Laughter

the human race has one really effective weapon


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Pain Jerk + Russell Haswell on Editions Mego

Russell Haswell and Pain Jerk  are teaming up for a 2CD release due out in June on Editions Mego. You can read the press release below while you check out the preview Editions Mego posted to Soundcloud above. I’ve included a pair of Youtube videos of Pain Jerk and Russell Haswell performing live too, just in case you need to familiarize yourself a little more (in case you don’t know, much of it is very loud, so start the volume somewhere down low). Very much looking forward to this one.

From Editions Mego:

Electroacoustic Sludge Dither Transformation Smear Grind Decomposition nO!se File Exchange Mega Edit is the long awaited collaboration from two of the world finest purveyors of noise, electroacoustics and top shelf audio mayhem. Having met at the legendary Tokyo venue 20000 volts in 1997 Haswell and Pain Jerk (Kohei Gomi) stayed in touch with the intent to collaborate at some point in the future. This was eventually realized in 2012 when they were offered a gig to play together at the Rammel Club in Nottingham. Prior to the show they exchanged files of solo recordings, as a means of forming a basis for what was initially conceived as an ‘extreme duet tag mass attack’. It was here that the foundation was laid for the epic extreme end result we now encounter. The Nottingham performance was recorded and both parties took away the results in addition to their solo recordings to re-edit and re-send, back and forth, for 2 years, re-editing, re-contextualising these original sounds.

The results of this extended collaboration is a punk academic collision which utilises advanced computer music techniques and analogue/digital modular synthesizer splurge, along with the more basic and belligerent frequencies found in distortion and feedback. This can also be read as a study of editing in all forms; hyper editing, editing in pop music, editing in dance culture, electro-acoustic editing, the editing techniques used in musique concrète, editing used in film and advertising along with the notion of gaps – the audible and inaudible.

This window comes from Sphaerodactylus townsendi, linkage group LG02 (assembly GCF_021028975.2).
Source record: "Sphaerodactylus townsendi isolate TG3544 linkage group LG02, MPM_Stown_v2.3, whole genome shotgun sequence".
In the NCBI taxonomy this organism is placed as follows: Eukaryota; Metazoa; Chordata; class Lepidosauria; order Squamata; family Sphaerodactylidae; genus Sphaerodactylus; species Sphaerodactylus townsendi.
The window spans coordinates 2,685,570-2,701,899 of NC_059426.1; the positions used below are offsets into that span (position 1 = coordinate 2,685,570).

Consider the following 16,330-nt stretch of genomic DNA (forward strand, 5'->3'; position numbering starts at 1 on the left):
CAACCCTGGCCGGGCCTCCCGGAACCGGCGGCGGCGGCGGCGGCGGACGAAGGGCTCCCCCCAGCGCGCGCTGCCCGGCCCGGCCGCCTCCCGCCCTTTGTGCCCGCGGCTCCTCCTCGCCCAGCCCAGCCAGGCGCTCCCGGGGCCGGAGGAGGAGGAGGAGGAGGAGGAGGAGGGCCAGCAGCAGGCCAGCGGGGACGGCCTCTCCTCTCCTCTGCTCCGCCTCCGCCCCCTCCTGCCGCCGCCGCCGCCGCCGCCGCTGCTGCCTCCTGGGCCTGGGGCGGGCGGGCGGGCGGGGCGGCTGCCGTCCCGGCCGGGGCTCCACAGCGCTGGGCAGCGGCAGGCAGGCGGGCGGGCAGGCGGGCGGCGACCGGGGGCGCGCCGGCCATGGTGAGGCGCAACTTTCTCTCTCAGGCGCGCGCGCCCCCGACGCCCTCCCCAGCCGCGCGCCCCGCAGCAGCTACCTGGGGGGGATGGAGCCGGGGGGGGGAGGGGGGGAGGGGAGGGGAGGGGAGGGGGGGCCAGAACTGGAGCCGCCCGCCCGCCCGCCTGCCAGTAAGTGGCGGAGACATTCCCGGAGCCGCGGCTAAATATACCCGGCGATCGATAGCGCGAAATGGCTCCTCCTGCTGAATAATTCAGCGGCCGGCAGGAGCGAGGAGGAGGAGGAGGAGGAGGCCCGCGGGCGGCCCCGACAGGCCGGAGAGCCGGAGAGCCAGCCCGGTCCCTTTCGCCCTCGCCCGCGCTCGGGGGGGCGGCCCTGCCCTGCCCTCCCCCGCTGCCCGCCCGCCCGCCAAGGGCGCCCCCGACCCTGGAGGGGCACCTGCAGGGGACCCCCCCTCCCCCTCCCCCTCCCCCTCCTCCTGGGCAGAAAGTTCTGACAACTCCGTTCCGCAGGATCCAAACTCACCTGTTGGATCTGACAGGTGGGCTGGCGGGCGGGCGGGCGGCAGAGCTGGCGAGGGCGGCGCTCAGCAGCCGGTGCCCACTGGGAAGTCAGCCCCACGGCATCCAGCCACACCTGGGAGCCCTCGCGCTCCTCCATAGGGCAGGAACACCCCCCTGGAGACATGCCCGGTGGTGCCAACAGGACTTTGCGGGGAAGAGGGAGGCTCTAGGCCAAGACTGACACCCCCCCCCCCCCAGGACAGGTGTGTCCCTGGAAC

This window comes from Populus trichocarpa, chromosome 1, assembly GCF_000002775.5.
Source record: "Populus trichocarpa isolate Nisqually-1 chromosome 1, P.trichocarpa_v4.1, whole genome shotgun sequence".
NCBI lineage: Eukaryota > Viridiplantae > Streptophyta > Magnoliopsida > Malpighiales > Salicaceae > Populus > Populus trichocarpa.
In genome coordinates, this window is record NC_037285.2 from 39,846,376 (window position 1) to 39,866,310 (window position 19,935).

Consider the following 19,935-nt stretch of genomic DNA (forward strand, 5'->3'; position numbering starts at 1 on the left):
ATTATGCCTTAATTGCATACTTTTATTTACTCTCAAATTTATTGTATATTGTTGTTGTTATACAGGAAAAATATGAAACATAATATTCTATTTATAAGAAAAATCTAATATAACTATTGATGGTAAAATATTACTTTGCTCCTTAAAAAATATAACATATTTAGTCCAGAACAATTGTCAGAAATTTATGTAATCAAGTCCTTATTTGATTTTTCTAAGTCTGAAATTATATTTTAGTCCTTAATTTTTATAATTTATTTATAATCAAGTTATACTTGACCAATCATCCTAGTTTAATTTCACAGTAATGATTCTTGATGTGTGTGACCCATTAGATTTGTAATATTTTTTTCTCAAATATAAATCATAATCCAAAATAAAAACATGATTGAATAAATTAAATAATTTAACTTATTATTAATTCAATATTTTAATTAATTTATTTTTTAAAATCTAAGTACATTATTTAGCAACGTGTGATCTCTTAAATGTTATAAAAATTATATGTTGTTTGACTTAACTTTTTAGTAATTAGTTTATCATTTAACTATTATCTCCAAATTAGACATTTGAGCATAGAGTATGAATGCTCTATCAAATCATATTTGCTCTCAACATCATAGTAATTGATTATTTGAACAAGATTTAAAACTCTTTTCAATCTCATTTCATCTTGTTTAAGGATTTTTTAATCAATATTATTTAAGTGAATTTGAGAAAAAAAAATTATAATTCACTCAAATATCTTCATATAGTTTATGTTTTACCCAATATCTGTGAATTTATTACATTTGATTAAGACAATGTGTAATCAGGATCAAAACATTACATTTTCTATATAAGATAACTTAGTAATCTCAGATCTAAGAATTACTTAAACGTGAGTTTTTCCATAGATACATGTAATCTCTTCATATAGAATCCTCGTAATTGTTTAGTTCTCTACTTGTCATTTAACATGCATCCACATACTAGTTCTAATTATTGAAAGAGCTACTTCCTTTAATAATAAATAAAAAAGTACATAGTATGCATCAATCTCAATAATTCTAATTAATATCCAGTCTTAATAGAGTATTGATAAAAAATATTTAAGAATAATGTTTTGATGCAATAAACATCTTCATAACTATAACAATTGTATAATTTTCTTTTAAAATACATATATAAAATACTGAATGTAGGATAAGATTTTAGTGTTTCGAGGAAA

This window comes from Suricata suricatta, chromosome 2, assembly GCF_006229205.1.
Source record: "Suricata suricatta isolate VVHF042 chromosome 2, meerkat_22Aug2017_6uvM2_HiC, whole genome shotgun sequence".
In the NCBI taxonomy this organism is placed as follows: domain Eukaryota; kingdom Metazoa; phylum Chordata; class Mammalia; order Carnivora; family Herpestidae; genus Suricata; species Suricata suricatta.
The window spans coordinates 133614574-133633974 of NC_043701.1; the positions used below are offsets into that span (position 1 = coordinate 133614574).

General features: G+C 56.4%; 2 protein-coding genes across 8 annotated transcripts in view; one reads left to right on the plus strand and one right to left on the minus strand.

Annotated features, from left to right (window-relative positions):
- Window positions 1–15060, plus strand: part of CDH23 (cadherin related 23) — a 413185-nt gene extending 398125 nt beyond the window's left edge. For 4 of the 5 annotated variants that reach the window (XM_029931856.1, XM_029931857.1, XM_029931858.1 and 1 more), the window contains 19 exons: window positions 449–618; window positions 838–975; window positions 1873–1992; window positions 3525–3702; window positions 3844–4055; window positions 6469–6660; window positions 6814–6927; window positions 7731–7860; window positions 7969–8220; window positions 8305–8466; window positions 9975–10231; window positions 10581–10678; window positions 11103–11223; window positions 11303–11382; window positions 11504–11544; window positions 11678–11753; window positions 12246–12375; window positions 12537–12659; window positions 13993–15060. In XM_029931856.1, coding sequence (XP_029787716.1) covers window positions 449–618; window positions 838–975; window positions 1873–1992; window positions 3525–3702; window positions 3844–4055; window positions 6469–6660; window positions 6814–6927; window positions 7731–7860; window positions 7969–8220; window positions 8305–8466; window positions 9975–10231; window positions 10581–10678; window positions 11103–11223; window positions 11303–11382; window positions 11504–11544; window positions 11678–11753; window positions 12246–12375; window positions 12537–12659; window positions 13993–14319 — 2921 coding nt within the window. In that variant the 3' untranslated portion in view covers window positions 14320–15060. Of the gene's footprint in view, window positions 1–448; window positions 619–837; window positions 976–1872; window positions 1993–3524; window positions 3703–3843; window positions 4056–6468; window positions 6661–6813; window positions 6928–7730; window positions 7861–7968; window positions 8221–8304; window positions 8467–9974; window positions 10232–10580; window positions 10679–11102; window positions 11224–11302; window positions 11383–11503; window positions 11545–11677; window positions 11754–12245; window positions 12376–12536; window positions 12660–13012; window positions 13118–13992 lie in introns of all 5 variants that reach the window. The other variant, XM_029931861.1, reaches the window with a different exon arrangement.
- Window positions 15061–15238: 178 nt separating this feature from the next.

A blistering 2CD collision of transformation, technique, ideas and form which resides equally in the advanced fields of electroacoustic study and the high energy freeform noise from which both practitioners sprung.

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Review: Helm, “Silencer”

luke_younger_photoMy first review for Dusted Magazine is up over at the new Dusted Tumblr site. I’m very excited to be writing for them and I hope you will check the site out, read some of the other reviews, then maybe grab a copy of Helm’s Silencer. I spent a lot of time with it and it was one of my favorite records of 2013. It definitely deserves your attention:

Luke Younger takes a risk on the Silencer EP, his first ever 12-inch and the follow-up to his well-loved Impossible Symmetry full-length on Bill Kouligas’s PAN imprint. Like other noise-minded artists before him, Younger has decided to add the power of a prominent beat to his already deep mix of altered gadget noise, tape collage and electro-acoustic miscellany.

Read the rest here.

I have much more lined up for Dusted, as well as reviews of Air Supply and Photographs in the pipeline for Brainwashed.com—hoping to get 2014 off to a strong start with lots of writing.


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Review: Kevin Drumm, “Earrach”

Kevin Drumm’s incredible run of handmade CD-Rs continues this year despite the termination of his Recreational Panick blog. At the end of August, Drumm simultaneously announced the availability of his last few homemade discs and the existence of a new Bandcamp page, which he promptly filled with several digital reissues of limited cassette and CD-R editions from 2011 and 2012. Three new albums followed shortly thereafter, of which the tape-based two-disc Earrach—that’s Gaelic for “spring”—is one. Appropriately, Drumm has filled it with fleshy, muddy, physical music. It’s sloppy, weird, and suggestive; and an absolutely killer recording that squirms and jumps with warped alien life.

The list of equipment used to record Earrach is short and simple: tapes, a Tascasm 414, a Kenwood 1080 receiver, and two handheld cassette recorders. Drumm includes just two other lines of information on the back of the album’s green paper sleeve. The second reads “cassette tape music.” The first, “caisead fusillade,” which marries the Gaelic word for “cassette” to a term associated with firearms and bombardments.

Read the rest of the review on Brainwashed.com
Earrach is available through Kevin Drumm’s Bandcamp page, and physically through Erstwhile Distribution.